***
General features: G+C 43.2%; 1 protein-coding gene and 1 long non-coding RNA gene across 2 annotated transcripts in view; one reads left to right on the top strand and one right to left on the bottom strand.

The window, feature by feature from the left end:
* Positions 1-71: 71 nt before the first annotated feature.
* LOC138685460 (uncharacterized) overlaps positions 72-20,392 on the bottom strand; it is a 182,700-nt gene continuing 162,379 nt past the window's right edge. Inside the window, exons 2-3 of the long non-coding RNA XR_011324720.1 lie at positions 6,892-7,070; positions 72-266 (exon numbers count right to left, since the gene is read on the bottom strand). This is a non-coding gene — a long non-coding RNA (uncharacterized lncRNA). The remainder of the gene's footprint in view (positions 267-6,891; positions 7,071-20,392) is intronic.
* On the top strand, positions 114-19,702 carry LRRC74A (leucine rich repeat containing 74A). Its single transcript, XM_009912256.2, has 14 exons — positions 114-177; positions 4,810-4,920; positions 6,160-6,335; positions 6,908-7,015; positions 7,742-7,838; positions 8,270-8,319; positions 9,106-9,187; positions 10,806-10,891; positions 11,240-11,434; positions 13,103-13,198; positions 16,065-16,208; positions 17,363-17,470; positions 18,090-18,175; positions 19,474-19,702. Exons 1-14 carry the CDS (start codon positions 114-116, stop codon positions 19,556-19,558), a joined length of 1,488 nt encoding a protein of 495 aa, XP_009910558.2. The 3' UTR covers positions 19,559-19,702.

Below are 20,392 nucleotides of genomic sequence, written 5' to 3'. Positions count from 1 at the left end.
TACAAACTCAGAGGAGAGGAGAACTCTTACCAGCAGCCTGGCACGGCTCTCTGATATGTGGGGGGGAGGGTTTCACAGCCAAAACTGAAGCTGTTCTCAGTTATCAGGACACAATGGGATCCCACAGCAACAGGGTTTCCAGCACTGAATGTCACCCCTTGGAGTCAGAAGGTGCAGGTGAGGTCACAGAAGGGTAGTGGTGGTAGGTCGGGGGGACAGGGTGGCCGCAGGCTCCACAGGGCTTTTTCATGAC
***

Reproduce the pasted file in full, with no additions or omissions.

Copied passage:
General features: G+C 43.2%; 1 protein-coding gene and 1 long non-coding RNA gene across 2 annotated transcripts in view; one reads left to right on the top strand and one right to left on the bottom strand.

The window, feature by feature from the left end:
* Positions 1-71: 71 nt before the first annotated feature.
* LOC138685460 (uncharacterized) overlaps positions 72-20,392 on the bottom strand; it is a 182,700-nt gene continuing 162,379 nt past the window's right edge. Inside the window, exons 2-3 of the long non-coding RNA XR_011324720.1 lie at positions 6,892-7,070; positions 72-266 (exon numbers count right to left, since the gene is read on the bottom strand). This is a non-coding gene — a long non-coding RNA (uncharacterized lncRNA). The remainder of the gene's footprint in view (positions 267-6,891; positions 7,071-20,392) is intronic.
* On the top strand, positions 114-19,702 carry LRRC74A (leucine rich repeat containing 74A). Its single transcript, XM_009912256.2, has 14 exons — positions 114-177; positions 4,810-4,920; positions 6,160-6,335; positions 6,908-7,015; positions 7,742-7,838; positions 8,270-8,319; positions 9,106-9,187; positions 10,806-10,891; positions 11,240-11,434; positions 13,103-13,198; positions 16,065-16,208; positions 17,363-17,470; positions 18,090-18,175; positions 19,474-19,702. Exons 1-14 carry the CDS (start codon positions 114-116, stop codon positions 19,556-19,558), a joined length of 1,488 nt encoding a protein of 495 aa, XP_009910558.2. The 3' UTR covers positions 19,559-19,702.

Below are 20,392 nucleotides of genomic sequence, written 5' to 3'. Positions count from 1 at the left end.
TACAAACTCAGAGGAGAGGAGAACTCTTACCAGCAGCCTGGCACGGCTCTCTGATATGTGGGGGGGAGGGTTTCACAGCCAAAACTGAAGCTGTTCTCAGTTATCAGGACACAATGGGATCCCACAGCAACAGGGTTTCCAGCACTGAATGTCACCCCTTGGAGTCAGAAGGTGCAGGTGAGGTCACAGAAGGGTAGTGGTGGTAGGTCGGGGGGACAGGGTGGCCGCAGGCTCCACAGGGCTTTTTCATGAC